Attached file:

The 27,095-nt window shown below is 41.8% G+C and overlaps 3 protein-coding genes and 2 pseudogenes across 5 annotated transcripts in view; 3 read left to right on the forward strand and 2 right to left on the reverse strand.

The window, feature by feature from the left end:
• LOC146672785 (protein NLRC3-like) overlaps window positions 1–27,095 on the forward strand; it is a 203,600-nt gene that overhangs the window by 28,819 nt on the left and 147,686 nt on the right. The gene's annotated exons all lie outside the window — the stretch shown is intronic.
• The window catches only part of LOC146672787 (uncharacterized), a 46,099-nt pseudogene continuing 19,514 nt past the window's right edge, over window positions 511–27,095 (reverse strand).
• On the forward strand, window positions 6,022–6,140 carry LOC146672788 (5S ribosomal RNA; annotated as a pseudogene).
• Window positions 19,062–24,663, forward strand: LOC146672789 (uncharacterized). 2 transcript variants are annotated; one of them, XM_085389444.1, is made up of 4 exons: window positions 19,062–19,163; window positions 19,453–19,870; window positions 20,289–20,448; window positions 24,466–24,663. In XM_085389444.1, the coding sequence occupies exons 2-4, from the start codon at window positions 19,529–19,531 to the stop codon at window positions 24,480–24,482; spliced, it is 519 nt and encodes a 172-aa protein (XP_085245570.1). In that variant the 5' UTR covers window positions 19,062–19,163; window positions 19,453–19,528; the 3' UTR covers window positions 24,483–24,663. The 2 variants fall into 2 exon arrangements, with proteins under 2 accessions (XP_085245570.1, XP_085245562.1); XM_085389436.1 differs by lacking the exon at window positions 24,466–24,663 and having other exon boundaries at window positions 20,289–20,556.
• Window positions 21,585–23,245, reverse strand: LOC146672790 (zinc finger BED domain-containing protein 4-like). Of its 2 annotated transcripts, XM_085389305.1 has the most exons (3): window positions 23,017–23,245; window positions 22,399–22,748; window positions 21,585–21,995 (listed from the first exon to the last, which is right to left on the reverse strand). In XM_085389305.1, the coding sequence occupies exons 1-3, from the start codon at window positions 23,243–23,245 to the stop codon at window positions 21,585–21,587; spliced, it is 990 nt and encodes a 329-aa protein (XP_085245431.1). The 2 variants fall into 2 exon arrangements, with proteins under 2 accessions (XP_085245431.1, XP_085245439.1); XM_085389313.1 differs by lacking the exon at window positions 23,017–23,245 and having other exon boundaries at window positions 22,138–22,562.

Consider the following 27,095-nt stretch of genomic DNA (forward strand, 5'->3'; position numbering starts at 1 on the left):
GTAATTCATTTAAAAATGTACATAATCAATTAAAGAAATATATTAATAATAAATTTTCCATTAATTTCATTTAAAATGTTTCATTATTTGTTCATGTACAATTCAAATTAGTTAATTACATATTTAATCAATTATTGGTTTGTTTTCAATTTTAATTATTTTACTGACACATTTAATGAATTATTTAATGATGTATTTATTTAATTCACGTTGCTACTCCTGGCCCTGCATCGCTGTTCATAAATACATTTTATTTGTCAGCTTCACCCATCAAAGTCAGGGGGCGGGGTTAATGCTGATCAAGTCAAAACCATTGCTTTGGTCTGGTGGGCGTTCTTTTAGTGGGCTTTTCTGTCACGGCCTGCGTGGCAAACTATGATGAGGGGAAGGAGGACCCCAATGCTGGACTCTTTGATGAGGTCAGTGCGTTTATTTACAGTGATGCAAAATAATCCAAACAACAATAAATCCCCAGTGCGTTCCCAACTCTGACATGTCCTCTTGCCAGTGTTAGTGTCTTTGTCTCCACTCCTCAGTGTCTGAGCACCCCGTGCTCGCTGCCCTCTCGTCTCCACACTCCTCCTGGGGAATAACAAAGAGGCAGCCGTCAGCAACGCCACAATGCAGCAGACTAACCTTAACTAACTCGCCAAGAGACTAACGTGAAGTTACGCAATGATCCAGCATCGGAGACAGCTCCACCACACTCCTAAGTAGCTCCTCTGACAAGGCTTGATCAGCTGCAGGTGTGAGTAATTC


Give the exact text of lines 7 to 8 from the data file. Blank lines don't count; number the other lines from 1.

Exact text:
• Window positions 21,585–23,245, reverse strand: LOC146672790 (zinc finger BED domain-containing protein 4-like). Of its 2 annotated transcripts, XM_085389305.1 has the most exons (3): window positions 23,017–23,245; window positions 22,399–22,748; window positions 21,585–21,995 (listed from the first exon to the last, which is right to left on the reverse strand). In XM_085389305.1, the coding sequence occupies exons 1-3, from the start codon at window positions 23,243–23,245 to the stop codon at window positions 21,585–21,587; spliced, it is 990 nt and encodes a 329-aa protein (XP_085245431.1). The 2 variants fall into 2 exon arrangements, with proteins under 2 accessions (XP_085245431.1, XP_085245439.1); XM_085389313.1 differs by lacking the exon at window positions 23,017–23,245 and having other exon boundaries at window positions 22,138–22,562.

Consider the following 27,095-nt stretch of genomic DNA (forward strand, 5'->3'; position numbering starts at 1 on the left):